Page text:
Morning Glories bloom on
Morning Glories bloom on

Abstract Railing

I have a bias towards representational art and I confess to spending a lot of time and energy railing against abstract art because it seems so self-serving and narcissistic. I must also cop to a pet peeve about artists (seeing as I am one); we tend to be one self-important bunch of rascals! The very last word in this trend towards personal vision and individual inspiration seemed to me to be the abstract artist, operating in blissful isolation, creating pure sensory experience.

It made me weary, all this effort to be so darn pure and elemental. As if we could all do without the subject matter if we only tried. Is there anything really ultimate about art history? What’s with this idea that we are one some one-way ticket to art purity? There’s nothing necessary about reducing art to pure form, whatever that may mean. Anyway, I don’t see history as unidirectional. That’s only a generalization after the fact. Actually, I think we’re all headed in multiple directions simultaneously.

So my philosophical breakdown with much of modern art, whether it be abstract or arch-conceptual, is that it operates in isolation… the old “art for art’s sake” argument. I began calling this inward trend of art, “The Cult of Subjectivity” because it seemed to stem from some foregone conclusion about the nature of perceptual reality. All this talk about “it means whatever it means” just gave me digestive distress. I really refuse to believe that. Mainly since I know that shared meaning exists, and that we consistently tend towards it.

I wanted my art to hone closer to something like true communication. My concept of art had to do with becoming engaged with the world, creating a personal vision, then sharing that personal vision with others. And it all happens by way of the process of commenting and developing images of the world around us that have the potential to explode into new vistas.

But I am now learning that what has been known familiarly as “non-representational art” is in truth anything but. And it has changed my militant anti-abstract art stance. This idea came to me in the following way. Our minds are arranged so that we can never leave visual information undefined. Visual information is biologically vital to our survival. Words can be ambiguous and they can remain paradoxical. Visual information causes the human mind to drive inexorably towards meaning. And so, we make references. No matter what flavor of color-field, action-painting, “elemental art” abstraction we may confront, our brains will forever carve out some sort of subject matter. There is no such thing as non-representational art.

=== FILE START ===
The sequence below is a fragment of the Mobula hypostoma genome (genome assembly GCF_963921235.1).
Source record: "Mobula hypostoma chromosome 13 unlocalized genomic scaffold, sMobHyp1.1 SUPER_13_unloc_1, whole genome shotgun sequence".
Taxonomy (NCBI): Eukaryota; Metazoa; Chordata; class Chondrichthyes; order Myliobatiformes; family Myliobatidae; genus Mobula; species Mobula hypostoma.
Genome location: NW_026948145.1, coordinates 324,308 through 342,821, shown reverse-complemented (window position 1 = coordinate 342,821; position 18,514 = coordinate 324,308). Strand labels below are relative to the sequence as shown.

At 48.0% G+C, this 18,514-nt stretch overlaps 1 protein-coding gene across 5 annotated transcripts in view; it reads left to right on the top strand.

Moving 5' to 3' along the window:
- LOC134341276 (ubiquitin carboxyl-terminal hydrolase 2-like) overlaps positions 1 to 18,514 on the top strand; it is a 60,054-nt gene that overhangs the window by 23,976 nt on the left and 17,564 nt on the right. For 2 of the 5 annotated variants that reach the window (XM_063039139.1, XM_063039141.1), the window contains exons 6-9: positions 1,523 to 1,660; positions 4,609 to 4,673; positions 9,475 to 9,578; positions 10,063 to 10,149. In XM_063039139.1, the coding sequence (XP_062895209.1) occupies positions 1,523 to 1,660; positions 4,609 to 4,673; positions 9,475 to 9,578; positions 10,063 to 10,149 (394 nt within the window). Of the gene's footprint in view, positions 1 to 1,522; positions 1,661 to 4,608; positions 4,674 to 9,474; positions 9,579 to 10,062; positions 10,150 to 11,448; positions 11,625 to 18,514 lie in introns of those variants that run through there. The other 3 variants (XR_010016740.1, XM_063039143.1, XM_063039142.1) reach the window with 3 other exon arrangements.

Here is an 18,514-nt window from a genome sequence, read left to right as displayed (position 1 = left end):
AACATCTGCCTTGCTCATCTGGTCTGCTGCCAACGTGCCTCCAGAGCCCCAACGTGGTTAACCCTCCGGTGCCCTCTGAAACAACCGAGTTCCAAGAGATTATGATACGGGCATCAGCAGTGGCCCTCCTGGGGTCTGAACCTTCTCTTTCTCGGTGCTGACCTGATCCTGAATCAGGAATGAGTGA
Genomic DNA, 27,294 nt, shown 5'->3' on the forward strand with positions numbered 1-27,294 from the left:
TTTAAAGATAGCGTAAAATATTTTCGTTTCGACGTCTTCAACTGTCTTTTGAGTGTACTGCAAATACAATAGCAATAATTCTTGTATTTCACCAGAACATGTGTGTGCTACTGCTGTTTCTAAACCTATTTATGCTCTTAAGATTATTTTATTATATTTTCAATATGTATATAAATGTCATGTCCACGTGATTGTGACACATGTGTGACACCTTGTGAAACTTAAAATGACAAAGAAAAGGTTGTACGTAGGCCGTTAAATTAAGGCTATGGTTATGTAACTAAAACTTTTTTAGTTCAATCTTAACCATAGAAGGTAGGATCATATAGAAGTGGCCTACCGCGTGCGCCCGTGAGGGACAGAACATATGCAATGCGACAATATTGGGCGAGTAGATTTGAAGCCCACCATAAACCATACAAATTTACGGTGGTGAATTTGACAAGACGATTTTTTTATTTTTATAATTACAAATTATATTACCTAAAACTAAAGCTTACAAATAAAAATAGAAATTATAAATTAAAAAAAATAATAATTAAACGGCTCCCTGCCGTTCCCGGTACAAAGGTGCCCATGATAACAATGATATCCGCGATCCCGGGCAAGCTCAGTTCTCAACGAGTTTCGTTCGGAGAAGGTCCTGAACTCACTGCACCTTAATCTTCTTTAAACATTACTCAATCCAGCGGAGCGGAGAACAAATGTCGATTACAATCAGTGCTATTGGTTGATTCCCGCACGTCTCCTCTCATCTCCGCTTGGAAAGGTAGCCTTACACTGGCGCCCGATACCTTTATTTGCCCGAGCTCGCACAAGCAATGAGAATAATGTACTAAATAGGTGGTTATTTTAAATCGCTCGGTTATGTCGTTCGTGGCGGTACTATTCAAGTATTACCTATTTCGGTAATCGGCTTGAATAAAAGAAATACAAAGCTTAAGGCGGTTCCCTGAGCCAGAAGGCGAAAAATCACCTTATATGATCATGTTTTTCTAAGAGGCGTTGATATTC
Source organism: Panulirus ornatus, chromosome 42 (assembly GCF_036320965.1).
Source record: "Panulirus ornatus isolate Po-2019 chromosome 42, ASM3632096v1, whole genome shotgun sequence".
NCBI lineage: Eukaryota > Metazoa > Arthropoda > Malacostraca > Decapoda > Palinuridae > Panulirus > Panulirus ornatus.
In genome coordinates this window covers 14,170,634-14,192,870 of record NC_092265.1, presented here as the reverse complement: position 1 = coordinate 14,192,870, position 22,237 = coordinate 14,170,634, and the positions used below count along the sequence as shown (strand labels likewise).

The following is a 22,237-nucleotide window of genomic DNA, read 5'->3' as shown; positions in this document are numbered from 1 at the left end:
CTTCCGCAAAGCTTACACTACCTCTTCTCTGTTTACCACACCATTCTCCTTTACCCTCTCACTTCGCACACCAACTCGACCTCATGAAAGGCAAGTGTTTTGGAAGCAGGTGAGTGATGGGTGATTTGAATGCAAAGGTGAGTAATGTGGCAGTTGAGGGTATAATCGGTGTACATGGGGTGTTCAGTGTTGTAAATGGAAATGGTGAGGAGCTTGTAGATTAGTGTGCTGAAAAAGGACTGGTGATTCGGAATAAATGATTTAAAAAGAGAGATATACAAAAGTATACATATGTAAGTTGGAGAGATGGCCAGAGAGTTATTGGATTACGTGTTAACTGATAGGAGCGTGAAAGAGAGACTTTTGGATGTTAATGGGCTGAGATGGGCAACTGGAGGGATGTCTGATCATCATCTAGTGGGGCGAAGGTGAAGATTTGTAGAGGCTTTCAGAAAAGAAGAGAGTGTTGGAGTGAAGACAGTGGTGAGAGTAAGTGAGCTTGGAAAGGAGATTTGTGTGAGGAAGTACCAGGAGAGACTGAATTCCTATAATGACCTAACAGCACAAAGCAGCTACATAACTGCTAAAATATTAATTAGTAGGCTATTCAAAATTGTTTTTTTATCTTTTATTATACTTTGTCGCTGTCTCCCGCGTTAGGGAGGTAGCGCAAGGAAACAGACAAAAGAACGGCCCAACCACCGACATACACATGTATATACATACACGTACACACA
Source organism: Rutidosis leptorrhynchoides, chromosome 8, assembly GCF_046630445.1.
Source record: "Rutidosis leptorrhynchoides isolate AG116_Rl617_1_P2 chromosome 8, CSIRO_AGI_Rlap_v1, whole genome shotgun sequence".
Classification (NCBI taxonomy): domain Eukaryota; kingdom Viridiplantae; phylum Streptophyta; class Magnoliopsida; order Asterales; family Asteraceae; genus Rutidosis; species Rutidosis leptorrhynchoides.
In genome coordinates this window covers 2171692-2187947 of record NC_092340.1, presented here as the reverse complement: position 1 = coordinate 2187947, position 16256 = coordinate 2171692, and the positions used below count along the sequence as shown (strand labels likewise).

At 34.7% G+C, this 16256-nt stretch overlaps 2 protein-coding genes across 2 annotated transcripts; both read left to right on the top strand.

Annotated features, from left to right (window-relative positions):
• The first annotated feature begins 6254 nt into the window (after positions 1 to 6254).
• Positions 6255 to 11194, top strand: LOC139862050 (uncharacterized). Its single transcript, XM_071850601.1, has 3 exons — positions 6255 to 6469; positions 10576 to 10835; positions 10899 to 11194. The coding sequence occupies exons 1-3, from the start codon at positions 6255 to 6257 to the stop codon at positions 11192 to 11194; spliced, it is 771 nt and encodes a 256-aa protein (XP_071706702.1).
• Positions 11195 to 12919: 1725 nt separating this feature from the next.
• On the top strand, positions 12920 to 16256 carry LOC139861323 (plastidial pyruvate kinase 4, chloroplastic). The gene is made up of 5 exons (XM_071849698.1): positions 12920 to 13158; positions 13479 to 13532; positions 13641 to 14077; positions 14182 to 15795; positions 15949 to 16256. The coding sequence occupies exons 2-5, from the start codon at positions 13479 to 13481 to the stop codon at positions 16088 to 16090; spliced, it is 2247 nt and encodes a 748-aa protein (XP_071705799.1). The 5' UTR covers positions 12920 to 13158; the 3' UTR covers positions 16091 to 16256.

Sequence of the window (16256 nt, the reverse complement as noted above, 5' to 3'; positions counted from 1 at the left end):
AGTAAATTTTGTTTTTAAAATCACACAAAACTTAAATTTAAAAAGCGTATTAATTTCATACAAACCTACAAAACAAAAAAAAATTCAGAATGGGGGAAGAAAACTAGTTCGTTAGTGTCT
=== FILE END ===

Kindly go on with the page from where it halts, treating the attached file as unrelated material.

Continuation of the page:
I came across an old piece of art journalism recently that helped me work out these anti-abstract devils. The author defined abstract art as “multi-referential”. Now there’s a thought; multiple-meanings are inherent, the salient meaning waits to be summoned forth in the course of the viewers exploration, by employing a personal frame of reference.

Kind of like representational art.

The Deal

Here’s the deal. Stefanie and I shared the Cowango Blog for several years and it functioned well as a forum for us to discuss our travel experiences and talk about some of the ins and outs of setting up homes in San Miguel de Allende, Mexico and Paducah, Kentucky. Ever since we completed the two house-building projects in early 2007 and stowed away our travel boots the energy placed into the Cowango Blog has taken a hit .  We’ll still be posting there occasionally, for the next year or so at least, but it’s time to move on.

Stefanie and I are still very much in love and I am more intensely married to her now than ever before but this connubial blog thing had to go. Yes, we are now going through a blog divorce. Fortunately, there are no children.

Stefanie’s new blog is called “Accidental Truths” and you can read her postings by following the link here or at the left. 

My new effort is called “Life in the Hyphen” because I’m all about that little dash. For me it represents the information flow between hard categories. It’s that little qualifier that keeps me from thinking I’ve nailed down the big “What It Is”. The process of discovery ends for me when I decide I know what I know. I love conversations that roll back in forth in the spirit of “Yes, but what about…” And so I use the image of the hyphen. The place between the two. Here are just a few that fascinate me:

art-craft

exotic-common

new-old

realism-abstraction

When I explore the connection between these ideas I start to discover a motive for what I do when I’m working at art. A dynamic description comes out that is less “either-or” and more “both-and” (hmm… seems even trying to describe it requires hyphens). I find art and the art-making process incredibly hard to talk about because the descriptive categories we employ often seem so leaden and unfit. Yet I am driven to try anyway. Life in the Hyphen will be this attempt. That little dash will be my thread.